Judge calls for reform of service commissions

Justice Frank Seepersad –

A senior public servant who was denied the opportunity to act as deputy permanent secretary because of a delay by the Public Service Commission (PSC) to backdate her appointment will receive compensation.

In a decision that was critical of service commissions, Justice Frank Seepersad ordered the PSC to compensate Lisa Thomas-Carmichael a total of $500,000 for breaches of her rights and the distress and inconvenience she suffered because of the delay.

In 2005, she was assigned to the Ministry of Public Administration to act as a senior human resource officer. She worked in the public service for 22 years and as a human resource officer for 16 years.

In 2006, her contemporaries were appointed senior human resource officers and after a disciplinary issue was sorted out, she queried her appointment and was told by the service commissions department her promotion would be backdated.

Her appointment as director of human resources was expected to take effect from April 2013, however from 2014-2017 the PSC did not correct her concerns. As a result of not being appointed deputy human resources, she was denied the opportunity to act as deputy permanent secretary although several of her contemporaries were able to.

Seepersad had to determine if the PSC’s delay in rectifying Thomas-Carmichael’s date of seniority breached her rights and if she was entitled to relief. He ruled it had and she did.

He said the delay prejudiced her as she was denied the experience and career satisfaction of acting in a higher role and also impacted her financial entitlements and her retirement benefits. “The court appreciates that the PSC may be inundated with paperwork and constrained by the lack of human and financial resources.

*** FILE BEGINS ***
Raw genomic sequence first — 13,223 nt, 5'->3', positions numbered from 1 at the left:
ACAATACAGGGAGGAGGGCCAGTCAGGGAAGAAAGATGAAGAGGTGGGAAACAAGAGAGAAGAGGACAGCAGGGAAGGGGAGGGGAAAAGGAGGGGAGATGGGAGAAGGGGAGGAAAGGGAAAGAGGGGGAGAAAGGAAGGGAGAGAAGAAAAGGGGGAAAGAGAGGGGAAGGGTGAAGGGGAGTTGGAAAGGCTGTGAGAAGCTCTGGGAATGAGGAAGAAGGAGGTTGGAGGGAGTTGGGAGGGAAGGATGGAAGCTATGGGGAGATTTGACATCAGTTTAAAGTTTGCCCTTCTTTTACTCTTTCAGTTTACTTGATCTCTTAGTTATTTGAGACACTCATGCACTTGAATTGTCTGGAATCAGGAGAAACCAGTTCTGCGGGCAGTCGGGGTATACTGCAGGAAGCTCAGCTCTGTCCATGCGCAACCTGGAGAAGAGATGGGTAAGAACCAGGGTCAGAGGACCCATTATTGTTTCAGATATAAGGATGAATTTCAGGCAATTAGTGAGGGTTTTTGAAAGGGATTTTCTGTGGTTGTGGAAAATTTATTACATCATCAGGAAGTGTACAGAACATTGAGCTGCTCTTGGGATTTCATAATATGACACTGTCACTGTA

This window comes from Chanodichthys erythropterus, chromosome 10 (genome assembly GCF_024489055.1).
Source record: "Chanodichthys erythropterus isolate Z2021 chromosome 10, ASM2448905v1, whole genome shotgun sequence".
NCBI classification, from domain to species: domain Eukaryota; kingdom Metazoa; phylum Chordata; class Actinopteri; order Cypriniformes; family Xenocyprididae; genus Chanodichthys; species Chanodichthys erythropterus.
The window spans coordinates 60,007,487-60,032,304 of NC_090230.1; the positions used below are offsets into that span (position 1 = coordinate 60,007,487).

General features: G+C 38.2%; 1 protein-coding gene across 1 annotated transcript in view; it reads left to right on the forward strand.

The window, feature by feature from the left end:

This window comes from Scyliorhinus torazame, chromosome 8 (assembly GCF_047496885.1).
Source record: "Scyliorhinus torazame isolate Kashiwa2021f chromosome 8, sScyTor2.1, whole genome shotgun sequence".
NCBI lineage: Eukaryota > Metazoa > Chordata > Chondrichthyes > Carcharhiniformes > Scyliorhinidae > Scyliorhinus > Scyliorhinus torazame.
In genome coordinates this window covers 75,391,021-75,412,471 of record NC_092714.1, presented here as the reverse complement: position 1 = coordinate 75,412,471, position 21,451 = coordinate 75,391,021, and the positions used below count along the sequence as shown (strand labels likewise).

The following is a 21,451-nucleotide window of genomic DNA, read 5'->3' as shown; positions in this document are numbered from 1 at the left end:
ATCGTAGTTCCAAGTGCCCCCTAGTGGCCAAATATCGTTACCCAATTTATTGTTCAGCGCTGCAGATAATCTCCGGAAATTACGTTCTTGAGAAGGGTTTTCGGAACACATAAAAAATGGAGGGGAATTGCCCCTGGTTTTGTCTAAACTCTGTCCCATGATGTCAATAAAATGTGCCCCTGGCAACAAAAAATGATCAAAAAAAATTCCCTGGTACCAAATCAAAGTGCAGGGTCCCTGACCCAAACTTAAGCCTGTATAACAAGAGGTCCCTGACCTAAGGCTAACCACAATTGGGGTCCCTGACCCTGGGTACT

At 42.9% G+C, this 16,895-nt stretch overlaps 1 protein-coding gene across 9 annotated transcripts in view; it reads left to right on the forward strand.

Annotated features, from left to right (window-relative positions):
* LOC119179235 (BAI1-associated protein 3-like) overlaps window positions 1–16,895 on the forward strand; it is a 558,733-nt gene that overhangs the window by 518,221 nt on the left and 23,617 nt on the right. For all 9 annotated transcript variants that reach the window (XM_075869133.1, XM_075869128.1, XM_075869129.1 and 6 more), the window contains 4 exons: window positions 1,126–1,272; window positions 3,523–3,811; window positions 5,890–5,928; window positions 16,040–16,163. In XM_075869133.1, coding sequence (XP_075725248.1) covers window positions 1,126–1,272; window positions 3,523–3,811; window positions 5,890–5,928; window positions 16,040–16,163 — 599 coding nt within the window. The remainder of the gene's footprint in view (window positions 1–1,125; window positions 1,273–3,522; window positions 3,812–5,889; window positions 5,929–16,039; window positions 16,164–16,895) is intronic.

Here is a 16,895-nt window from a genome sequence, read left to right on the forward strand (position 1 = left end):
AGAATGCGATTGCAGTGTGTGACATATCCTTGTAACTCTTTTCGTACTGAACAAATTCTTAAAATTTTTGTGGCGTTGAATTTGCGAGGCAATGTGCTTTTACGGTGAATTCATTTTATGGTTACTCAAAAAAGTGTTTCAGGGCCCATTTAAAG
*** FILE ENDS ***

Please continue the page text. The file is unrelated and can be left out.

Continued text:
“However, given the current size of the public service and the plethora of issues in relation to promotions and disciplinary matters which fall to be determined in 2021, the antiquated post-independence supervisory structure which defines service commissions and their fitness for purpose, may require re-evaluation.”

He said the concerns of the inefficiency and lack of effectiveness of service commissions points to a need to evaluate and assess their utility and relevance.

More modern management systems may be required, he suggested. “Resistance to change is often fuelled by a fear of the unknown and many have viewed service commissions as a necessary buffer against political influence. In theory, this may well be so…”

Seepersad said the “moribund modus operandi of service commissions may no longer be relevant to this society and it may be that the moment has arrived where careful and considered Constitutional reform is required so as to modernise service commissions.”

Thomas-Carmichael was represented by attorneys Kiel Tacklalsingh and Leon Kalicharan while Svetlana Dass and Tinuke Gibbons-Glenn represented the PSC.